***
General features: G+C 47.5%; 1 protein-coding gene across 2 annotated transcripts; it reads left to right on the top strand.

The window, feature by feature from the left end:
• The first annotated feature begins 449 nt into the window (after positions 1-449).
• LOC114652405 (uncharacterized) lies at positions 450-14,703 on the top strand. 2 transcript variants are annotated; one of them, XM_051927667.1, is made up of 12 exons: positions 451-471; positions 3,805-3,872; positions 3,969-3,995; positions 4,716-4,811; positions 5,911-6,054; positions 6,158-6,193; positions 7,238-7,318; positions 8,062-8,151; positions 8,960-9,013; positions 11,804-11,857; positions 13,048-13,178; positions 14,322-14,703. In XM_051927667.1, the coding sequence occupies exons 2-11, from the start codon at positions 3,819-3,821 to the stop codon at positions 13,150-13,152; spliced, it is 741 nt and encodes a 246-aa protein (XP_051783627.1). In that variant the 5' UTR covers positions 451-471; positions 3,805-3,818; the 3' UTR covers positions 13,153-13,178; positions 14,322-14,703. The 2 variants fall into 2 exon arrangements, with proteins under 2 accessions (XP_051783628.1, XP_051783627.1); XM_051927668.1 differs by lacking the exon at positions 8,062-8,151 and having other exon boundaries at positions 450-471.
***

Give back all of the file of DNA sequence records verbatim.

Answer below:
General features: G+C 47.5%; 1 protein-coding gene across 2 annotated transcripts; it reads left to right on the top strand.

The window, feature by feature from the left end:
• The first annotated feature begins 449 nt into the window (after positions 1-449).
• LOC114652405 (uncharacterized) lies at positions 450-14,703 on the top strand. 2 transcript variants are annotated; one of them, XM_051927667.1, is made up of 12 exons: positions 451-471; positions 3,805-3,872; positions 3,969-3,995; positions 4,716-4,811; positions 5,911-6,054; positions 6,158-6,193; positions 7,238-7,318; positions 8,062-8,151; positions 8,960-9,013; positions 11,804-11,857; positions 13,048-13,178; positions 14,322-14,703. In XM_051927667.1, the coding sequence occupies exons 2-11, from the start codon at positions 3,819-3,821 to the stop codon at positions 13,150-13,152; spliced, it is 741 nt and encodes a 246-aa protein (XP_051783627.1). In that variant the 5' UTR covers positions 451-471; positions 3,805-3,818; the 3' UTR covers positions 13,153-13,178; positions 14,322-14,703. The 2 variants fall into 2 exon arrangements, with proteins under 2 accessions (XP_051783628.1, XP_051783627.1); XM_051927668.1 differs by lacking the exon at positions 8,062-8,151 and having other exon boundaries at positions 450-471.